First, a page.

VHF LHCP patch antenna

Hi all!
Take a look. There’s microstrip :sunglasses: patch LHCP antenna.


  • two PIR panel 30x600x1200 from leroymerlin
  • RG-58U cable
  • N-type connetor
  • 3d printed connector to panel




Interesting project, you can share information for the calculation and construction. Thanks!

Hello, German!
Thank you for your interest. I’m ready to share all the info. But my project isn’t very orderly now. A few words about this.


  • investigate the possibility of using free or opensource software to calculate microwave devices instead of HFSS, CST, FEKO, etc.
  • use of cheap and readily available materials
  • receive pictures from meteo satellites, because its fun,I think, everyone loves pics, especially color
  • try to make a system similar to a digital antenna array, consisting of two antennas and two rtlsdr receivers synced from one oscillator

A significant difficulty is access to a network analyzer, but our frequency is low, then there are relatively cheap devices. There may also be a problem with the presence of a 3d-printer.

For calculations I used the onelab (gmsh+getdp) software. ./models/Antennas/mstrip.pro is the reference design. For writing a project I used the python bindings gmsh and pygetdp. But I think, it’s worth giving up using pygetdp, because this project is crude and it’s easier to use getdp language. In my opinion the syntax of this language is one of the ugliest.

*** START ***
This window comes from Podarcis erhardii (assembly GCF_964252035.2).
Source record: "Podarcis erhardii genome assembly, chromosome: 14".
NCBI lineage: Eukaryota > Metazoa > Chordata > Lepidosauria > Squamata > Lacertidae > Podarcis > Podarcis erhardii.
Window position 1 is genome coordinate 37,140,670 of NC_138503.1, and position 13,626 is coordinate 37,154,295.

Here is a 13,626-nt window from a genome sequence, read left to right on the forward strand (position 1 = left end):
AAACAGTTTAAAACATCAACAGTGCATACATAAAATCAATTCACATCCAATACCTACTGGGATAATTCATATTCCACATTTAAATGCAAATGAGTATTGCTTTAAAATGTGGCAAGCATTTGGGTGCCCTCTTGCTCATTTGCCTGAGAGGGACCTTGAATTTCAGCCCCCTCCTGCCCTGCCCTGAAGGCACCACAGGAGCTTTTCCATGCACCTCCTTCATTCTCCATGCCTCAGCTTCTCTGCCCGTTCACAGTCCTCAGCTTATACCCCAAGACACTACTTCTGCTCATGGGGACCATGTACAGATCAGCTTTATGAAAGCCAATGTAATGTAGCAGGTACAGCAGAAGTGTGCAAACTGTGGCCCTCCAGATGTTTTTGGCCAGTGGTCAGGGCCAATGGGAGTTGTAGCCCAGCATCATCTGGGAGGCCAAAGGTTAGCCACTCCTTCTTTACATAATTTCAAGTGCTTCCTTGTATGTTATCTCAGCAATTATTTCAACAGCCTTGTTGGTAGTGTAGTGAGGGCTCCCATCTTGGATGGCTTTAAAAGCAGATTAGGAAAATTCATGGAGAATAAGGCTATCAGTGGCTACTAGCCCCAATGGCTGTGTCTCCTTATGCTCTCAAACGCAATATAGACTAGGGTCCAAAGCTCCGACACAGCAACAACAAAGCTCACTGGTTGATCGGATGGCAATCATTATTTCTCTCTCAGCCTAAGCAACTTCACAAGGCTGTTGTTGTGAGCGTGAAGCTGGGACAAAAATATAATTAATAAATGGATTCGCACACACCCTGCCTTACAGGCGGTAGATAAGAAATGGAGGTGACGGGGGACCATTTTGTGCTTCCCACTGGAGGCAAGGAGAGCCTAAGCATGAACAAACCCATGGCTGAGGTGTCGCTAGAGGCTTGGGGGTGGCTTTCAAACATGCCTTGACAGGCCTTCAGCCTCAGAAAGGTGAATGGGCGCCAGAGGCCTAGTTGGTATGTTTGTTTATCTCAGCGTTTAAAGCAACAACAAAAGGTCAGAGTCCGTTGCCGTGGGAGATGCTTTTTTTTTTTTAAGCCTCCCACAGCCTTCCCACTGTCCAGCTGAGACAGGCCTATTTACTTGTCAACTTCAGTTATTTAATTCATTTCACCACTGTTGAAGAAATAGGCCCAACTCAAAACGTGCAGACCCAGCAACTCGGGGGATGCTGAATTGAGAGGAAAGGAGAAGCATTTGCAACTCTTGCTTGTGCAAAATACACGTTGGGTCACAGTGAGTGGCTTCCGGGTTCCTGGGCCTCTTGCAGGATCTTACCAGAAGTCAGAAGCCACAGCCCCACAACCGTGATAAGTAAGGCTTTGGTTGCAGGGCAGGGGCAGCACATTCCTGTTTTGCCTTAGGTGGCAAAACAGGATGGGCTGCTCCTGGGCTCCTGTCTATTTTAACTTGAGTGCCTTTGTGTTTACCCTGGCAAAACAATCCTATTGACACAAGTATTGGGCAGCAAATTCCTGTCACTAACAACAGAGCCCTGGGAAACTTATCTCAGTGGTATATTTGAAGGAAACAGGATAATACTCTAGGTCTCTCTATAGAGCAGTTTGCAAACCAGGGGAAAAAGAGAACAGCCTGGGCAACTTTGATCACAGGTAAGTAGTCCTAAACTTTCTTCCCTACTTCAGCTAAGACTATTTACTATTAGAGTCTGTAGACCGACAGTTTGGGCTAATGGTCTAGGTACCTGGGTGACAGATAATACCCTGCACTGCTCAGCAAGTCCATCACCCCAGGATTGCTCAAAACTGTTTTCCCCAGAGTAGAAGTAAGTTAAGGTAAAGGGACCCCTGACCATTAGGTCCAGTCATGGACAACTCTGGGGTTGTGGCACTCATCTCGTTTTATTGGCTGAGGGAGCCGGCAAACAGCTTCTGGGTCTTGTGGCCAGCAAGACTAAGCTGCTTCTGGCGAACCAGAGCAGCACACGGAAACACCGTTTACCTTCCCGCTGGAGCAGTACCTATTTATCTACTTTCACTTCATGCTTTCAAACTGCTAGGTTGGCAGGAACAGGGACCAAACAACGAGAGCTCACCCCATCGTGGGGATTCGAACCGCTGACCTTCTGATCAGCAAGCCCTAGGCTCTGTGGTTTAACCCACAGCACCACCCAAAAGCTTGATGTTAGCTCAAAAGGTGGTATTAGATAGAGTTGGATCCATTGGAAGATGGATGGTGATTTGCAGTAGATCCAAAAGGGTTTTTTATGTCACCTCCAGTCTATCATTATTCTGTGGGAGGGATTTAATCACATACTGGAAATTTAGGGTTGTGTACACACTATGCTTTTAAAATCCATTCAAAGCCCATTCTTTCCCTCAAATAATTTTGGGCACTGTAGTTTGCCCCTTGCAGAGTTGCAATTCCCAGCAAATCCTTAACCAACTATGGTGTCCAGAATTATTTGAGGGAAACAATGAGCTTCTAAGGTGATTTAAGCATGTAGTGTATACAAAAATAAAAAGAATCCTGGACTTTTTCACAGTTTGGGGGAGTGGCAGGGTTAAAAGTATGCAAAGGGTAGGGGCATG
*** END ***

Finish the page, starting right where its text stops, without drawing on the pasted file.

Here’s repository of antenna project. Its code is very dirty and non-pythonic. There are all dimensions and calculations.

Unfortunately I don’t yet have enough time to lead this project to be fully documented and clearly coded. But if you ask me questions, I’ll be glad to answer any.


Thank you very much Iván, for sharing information.
I really did not know the Onelab project, I am going to get into the subject, since I find it interesting to use modeling software that is not paid.
On my side the interest, at this moment, is for the UHF band and to be able to achieve a constellation of antennas that can be switched, I fulfill the role of a rotor (without being it).
As for, I study this a little better, I will not hesitate to consult you.

73 by LU6APA.

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Hi, after some time of researching and looking for what I could do for UHF, I decided on a Patch type antenna model. Which I built and am testing, with good initial results. I leave some photos so you can see the model, if anyone is interested I can pass the measurements (I have to pass the doc to English beforehand).


I add more photos about the antenna and a pdf with the measurements to build it.


UHF Patch Antenna_Eng.pdf (416.0 KB)


How well does it preform?

I have not had much time to test it as I would like, but as characteristics that stand out, it is mainly very low noise level for the city (I am in the middle of the city of Buenos Aires - Argentina) and the reception angle was +/- 45° of Elevation with the antenna pointing to the zenith.
I leave you a capture of the reception of the Falconsat-3, passing over the zenith, using an SDR Nooelec Smart v4, without LNA and adjusted with a gain of about 20 dB (the noise floor in the image is at -80 dB ).


That looks very nice.

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Hi @ivantaran - the Falconsat-3 trace looks good.